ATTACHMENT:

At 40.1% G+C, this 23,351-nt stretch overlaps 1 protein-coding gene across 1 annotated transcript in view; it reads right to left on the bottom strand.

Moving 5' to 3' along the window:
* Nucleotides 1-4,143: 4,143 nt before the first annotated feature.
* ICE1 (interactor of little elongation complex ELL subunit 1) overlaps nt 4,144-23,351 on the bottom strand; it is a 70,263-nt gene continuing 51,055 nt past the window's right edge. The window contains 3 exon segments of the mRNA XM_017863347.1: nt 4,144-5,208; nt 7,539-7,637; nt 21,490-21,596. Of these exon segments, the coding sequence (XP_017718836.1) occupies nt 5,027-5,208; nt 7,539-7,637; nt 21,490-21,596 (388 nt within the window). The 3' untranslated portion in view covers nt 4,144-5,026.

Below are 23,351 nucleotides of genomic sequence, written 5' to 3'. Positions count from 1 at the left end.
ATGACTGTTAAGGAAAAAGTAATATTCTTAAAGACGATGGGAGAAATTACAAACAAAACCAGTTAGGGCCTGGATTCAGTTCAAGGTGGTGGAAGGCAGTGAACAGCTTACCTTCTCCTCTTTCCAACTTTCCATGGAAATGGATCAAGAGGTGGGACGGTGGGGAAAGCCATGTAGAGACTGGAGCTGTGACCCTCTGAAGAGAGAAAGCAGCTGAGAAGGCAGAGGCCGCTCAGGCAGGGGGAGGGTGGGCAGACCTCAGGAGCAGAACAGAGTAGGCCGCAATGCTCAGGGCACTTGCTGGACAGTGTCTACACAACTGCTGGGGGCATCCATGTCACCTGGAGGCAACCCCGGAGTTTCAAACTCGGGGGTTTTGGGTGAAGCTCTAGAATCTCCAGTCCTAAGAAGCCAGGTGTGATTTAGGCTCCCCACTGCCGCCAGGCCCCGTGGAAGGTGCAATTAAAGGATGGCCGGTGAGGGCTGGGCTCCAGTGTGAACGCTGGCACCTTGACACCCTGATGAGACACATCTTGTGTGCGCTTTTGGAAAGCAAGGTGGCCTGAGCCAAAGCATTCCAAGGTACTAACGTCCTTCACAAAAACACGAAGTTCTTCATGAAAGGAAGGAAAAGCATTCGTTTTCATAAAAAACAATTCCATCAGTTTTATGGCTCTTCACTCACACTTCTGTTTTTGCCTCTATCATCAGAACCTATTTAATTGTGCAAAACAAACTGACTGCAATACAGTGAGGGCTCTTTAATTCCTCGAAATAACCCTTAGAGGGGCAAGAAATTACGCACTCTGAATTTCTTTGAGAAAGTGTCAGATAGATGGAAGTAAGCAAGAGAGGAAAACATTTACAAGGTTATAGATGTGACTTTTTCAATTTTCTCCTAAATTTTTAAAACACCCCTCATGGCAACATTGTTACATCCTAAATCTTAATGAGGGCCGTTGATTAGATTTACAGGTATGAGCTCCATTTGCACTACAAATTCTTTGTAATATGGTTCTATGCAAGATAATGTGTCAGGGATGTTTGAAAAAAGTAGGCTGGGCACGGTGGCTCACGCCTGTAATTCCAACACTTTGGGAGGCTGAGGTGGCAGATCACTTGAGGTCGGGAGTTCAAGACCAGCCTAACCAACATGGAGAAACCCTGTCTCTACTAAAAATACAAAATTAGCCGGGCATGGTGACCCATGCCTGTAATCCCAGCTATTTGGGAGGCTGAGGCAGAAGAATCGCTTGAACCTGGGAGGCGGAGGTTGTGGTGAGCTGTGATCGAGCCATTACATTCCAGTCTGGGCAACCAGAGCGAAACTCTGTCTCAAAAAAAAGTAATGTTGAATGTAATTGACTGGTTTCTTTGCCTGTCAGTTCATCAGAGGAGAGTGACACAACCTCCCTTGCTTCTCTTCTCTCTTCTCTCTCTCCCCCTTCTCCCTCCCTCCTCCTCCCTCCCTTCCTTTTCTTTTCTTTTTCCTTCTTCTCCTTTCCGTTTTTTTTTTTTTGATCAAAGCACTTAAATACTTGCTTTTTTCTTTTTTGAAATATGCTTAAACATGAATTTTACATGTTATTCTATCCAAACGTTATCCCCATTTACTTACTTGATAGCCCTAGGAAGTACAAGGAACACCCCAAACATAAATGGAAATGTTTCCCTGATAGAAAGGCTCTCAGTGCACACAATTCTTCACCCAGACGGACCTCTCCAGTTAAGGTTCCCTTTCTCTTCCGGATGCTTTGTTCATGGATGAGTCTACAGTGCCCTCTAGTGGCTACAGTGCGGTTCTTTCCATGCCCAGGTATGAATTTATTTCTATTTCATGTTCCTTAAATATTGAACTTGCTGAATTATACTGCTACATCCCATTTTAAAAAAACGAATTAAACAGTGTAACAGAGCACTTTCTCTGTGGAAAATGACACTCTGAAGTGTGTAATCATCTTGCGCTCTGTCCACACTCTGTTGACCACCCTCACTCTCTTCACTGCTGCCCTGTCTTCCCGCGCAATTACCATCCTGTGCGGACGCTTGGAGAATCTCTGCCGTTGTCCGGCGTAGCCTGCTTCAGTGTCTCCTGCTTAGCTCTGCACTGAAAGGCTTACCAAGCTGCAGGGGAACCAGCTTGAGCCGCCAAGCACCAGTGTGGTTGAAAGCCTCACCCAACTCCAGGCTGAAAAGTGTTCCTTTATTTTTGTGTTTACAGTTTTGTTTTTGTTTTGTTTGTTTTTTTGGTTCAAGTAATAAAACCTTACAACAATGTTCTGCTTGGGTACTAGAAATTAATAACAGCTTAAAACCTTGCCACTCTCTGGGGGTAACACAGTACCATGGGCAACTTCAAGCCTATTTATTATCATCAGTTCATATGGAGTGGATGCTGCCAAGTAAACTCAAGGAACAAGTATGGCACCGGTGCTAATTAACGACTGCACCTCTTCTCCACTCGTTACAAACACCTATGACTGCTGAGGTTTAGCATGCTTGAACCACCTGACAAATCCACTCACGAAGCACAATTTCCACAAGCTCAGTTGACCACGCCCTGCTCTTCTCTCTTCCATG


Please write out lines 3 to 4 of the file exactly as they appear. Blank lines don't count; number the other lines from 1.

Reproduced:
* Nucleotides 1-4,143: 4,143 nt before the first annotated feature.
* ICE1 (interactor of little elongation complex ELL subunit 1) overlaps nt 4,144-23,351 on the bottom strand; it is a 70,263-nt gene continuing 51,055 nt past the window's right edge. The window contains 3 exon segments of the mRNA XM_017863347.1: nt 4,144-5,208; nt 7,539-7,637; nt 21,490-21,596. Of these exon segments, the coding sequence (XP_017718836.1) occupies nt 5,027-5,208; nt 7,539-7,637; nt 21,490-21,596 (388 nt within the window). The 3' untranslated portion in view covers nt 4,144-5,026.